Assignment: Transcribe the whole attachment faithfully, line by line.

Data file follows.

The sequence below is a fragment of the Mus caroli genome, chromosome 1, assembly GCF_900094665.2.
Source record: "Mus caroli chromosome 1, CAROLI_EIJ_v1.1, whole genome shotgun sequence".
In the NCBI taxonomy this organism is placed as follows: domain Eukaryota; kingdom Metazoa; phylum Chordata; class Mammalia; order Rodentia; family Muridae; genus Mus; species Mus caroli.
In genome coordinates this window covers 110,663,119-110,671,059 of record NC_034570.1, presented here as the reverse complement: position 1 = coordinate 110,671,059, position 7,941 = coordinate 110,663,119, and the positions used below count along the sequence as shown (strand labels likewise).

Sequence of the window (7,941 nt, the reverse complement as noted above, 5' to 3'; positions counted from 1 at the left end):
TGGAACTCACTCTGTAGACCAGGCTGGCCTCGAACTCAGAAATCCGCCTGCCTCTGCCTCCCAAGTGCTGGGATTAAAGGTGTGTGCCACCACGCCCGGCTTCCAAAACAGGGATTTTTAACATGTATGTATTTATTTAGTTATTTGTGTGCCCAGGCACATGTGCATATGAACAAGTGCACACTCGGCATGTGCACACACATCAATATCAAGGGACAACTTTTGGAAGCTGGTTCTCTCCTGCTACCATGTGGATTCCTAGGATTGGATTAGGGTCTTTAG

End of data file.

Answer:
The sequence below is a fragment of the Mus caroli genome, chromosome 1, assembly GCF_900094665.2.
Source record: "Mus caroli chromosome 1, CAROLI_EIJ_v1.1, whole genome shotgun sequence".
In the NCBI taxonomy this organism is placed as follows: domain Eukaryota; kingdom Metazoa; phylum Chordata; class Mammalia; order Rodentia; family Muridae; genus Mus; species Mus caroli.
In genome coordinates this window covers 110,663,119-110,671,059 of record NC_034570.1, presented here as the reverse complement: position 1 = coordinate 110,671,059, position 7,941 = coordinate 110,663,119, and the positions used below count along the sequence as shown (strand labels likewise).

Sequence of the window (7,941 nt, the reverse complement as noted above, 5' to 3'; positions counted from 1 at the left end):
TGGAACTCACTCTGTAGACCAGGCTGGCCTCGAACTCAGAAATCCGCCTGCCTCTGCCTCCCAAGTGCTGGGATTAAAGGTGTGTGCCACCACGCCCGGCTTCCAAAACAGGGATTTTTAACATGTATGTATTTATTTAGTTATTTGTGTGCCCAGGCACATGTGCATATGAACAAGTGCACACTCGGCATGTGCACACACATCAATATCAAGGGACAACTTTTGGAAGCTGGTTCTCTCCTGCTACCATGTGGATTCCTAGGATTGGATTAGGGTCTTTAG